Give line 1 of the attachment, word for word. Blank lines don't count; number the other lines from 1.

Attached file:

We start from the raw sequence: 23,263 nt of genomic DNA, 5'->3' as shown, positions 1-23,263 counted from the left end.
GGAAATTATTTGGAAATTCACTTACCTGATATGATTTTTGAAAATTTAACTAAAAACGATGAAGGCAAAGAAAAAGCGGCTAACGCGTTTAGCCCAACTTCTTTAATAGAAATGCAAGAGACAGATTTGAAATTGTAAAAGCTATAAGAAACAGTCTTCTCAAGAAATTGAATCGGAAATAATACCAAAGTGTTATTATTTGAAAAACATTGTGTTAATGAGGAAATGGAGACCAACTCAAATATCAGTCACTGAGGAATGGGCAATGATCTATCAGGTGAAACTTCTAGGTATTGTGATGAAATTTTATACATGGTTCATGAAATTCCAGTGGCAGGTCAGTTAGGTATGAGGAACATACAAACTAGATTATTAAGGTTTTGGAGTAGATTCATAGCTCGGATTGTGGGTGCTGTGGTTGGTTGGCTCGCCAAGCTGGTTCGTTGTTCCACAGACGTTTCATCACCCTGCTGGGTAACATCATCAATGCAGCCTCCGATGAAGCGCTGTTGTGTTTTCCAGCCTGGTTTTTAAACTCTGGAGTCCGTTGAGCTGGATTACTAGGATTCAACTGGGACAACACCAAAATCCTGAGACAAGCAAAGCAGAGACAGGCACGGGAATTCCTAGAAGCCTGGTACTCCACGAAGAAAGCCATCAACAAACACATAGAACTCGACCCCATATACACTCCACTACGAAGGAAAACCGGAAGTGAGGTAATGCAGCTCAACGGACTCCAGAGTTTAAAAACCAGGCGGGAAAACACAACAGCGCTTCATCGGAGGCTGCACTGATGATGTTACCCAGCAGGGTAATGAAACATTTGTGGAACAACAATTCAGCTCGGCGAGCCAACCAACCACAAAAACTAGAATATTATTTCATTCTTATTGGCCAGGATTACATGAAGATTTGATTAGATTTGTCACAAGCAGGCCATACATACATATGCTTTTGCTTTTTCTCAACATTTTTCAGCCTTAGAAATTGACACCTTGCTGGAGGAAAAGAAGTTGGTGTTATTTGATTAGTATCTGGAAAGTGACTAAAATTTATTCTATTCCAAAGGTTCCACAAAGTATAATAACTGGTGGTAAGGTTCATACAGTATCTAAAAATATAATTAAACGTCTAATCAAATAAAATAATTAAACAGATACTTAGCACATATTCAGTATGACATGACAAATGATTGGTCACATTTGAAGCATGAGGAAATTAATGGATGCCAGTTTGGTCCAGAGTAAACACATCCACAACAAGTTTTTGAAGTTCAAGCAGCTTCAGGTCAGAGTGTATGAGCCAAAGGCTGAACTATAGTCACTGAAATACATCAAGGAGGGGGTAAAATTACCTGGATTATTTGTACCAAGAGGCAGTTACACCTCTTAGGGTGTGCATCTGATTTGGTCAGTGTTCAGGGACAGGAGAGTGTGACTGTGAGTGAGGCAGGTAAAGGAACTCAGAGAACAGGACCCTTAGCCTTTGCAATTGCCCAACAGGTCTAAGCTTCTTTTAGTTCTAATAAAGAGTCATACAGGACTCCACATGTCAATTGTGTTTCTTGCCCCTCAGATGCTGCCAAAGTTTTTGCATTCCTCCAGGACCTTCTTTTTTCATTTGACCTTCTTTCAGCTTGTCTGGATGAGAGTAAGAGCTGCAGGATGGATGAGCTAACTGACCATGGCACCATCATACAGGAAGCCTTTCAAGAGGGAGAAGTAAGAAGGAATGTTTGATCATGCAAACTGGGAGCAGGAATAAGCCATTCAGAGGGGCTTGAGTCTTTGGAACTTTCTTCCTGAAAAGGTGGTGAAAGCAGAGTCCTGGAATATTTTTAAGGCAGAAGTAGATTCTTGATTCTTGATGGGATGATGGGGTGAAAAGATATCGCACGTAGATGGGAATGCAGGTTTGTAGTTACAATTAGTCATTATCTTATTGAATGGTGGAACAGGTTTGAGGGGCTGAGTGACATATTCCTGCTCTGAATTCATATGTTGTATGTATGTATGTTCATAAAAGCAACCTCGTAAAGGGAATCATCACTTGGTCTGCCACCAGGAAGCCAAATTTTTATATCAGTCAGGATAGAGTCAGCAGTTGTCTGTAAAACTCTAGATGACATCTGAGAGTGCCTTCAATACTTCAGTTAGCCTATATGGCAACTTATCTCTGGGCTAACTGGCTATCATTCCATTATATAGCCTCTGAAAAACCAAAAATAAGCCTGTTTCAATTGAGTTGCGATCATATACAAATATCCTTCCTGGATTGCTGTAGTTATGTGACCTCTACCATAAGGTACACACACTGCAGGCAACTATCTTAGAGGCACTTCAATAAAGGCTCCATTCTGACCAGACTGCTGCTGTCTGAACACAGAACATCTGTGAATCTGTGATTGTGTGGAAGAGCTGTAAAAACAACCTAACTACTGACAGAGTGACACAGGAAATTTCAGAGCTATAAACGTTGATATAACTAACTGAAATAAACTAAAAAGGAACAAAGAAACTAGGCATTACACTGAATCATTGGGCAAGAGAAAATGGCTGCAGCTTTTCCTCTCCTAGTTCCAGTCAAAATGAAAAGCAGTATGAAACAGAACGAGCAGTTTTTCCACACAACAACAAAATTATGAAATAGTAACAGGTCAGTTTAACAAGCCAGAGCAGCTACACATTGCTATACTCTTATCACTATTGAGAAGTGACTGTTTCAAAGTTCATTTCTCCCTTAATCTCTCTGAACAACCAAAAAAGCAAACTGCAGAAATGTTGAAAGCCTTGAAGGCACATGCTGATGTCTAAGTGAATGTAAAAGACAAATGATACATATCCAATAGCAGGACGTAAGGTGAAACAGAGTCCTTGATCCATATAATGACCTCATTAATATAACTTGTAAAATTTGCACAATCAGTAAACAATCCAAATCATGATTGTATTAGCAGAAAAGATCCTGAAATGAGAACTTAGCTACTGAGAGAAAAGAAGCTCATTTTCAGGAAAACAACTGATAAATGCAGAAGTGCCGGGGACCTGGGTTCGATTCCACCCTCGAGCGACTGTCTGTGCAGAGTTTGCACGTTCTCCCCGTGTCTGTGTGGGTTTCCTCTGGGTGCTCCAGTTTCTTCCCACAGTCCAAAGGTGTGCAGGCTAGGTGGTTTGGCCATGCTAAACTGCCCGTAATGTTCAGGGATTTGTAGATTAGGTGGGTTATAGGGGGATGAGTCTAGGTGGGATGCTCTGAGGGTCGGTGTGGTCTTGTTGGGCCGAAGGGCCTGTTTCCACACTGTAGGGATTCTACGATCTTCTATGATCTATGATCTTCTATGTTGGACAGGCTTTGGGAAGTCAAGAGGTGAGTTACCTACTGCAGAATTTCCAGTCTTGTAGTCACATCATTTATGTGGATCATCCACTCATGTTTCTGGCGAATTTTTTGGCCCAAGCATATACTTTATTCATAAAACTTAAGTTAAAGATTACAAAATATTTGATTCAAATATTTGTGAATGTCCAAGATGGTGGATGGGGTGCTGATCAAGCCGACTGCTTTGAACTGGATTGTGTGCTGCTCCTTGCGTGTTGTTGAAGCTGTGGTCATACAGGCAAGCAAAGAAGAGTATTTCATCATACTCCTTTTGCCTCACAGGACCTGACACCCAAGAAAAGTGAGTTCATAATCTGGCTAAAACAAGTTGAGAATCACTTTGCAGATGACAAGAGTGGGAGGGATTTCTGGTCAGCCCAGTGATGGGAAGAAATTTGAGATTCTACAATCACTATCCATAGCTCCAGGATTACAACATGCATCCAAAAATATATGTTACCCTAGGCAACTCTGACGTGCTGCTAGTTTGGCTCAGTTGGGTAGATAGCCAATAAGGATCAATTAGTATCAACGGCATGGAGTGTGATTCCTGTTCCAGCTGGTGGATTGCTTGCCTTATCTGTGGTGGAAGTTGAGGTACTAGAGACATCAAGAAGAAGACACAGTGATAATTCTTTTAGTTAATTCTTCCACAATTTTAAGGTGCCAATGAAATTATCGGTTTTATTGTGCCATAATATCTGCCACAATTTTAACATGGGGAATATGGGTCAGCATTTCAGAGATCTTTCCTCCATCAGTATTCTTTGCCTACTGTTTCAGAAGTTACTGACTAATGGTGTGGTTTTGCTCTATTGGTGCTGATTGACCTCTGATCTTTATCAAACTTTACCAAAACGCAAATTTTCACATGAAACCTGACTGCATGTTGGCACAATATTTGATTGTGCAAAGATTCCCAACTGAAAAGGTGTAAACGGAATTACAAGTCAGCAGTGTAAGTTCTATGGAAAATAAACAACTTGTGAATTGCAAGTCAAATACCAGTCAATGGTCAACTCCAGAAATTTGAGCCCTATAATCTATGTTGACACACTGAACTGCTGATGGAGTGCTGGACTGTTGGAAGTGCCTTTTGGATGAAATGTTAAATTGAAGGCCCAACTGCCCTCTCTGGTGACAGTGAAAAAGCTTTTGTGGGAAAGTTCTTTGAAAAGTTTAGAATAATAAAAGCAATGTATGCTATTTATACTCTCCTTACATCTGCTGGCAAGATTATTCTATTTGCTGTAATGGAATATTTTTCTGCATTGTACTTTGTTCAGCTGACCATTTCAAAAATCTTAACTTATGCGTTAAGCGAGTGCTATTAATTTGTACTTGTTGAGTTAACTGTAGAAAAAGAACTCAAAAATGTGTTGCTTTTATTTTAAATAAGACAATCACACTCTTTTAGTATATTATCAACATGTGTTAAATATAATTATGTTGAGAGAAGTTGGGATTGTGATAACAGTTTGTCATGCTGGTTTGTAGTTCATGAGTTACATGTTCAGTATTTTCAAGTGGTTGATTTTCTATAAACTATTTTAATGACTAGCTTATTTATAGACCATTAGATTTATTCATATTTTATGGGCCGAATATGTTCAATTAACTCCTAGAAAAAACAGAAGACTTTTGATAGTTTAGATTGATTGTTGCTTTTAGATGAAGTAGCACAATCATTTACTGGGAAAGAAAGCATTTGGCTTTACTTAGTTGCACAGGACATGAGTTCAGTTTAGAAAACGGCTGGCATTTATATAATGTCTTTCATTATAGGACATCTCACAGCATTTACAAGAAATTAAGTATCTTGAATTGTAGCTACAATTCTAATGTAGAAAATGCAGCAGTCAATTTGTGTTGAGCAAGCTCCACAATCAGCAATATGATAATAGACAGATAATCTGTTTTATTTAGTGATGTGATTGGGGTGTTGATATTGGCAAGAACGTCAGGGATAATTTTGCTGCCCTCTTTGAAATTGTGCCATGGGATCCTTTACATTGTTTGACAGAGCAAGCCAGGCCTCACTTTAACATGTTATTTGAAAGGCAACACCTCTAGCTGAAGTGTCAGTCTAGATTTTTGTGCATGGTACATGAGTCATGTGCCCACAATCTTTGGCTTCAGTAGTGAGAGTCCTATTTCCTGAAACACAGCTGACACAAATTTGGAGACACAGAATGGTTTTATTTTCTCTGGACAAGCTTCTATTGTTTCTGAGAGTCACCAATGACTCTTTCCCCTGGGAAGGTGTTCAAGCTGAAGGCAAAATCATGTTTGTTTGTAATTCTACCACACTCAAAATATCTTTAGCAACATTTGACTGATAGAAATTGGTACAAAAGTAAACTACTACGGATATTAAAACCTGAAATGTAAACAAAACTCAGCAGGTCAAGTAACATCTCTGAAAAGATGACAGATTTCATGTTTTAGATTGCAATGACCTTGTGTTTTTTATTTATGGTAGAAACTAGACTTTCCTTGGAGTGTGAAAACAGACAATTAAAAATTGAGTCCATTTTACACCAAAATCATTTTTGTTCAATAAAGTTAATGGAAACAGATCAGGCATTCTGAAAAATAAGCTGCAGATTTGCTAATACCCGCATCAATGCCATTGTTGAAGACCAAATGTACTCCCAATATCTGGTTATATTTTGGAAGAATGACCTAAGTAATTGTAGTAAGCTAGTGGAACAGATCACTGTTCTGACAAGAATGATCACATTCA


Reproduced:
We start from the raw sequence: 23,263 nt of genomic DNA, 5'->3' as shown, positions 1-23,263 counted from the left end.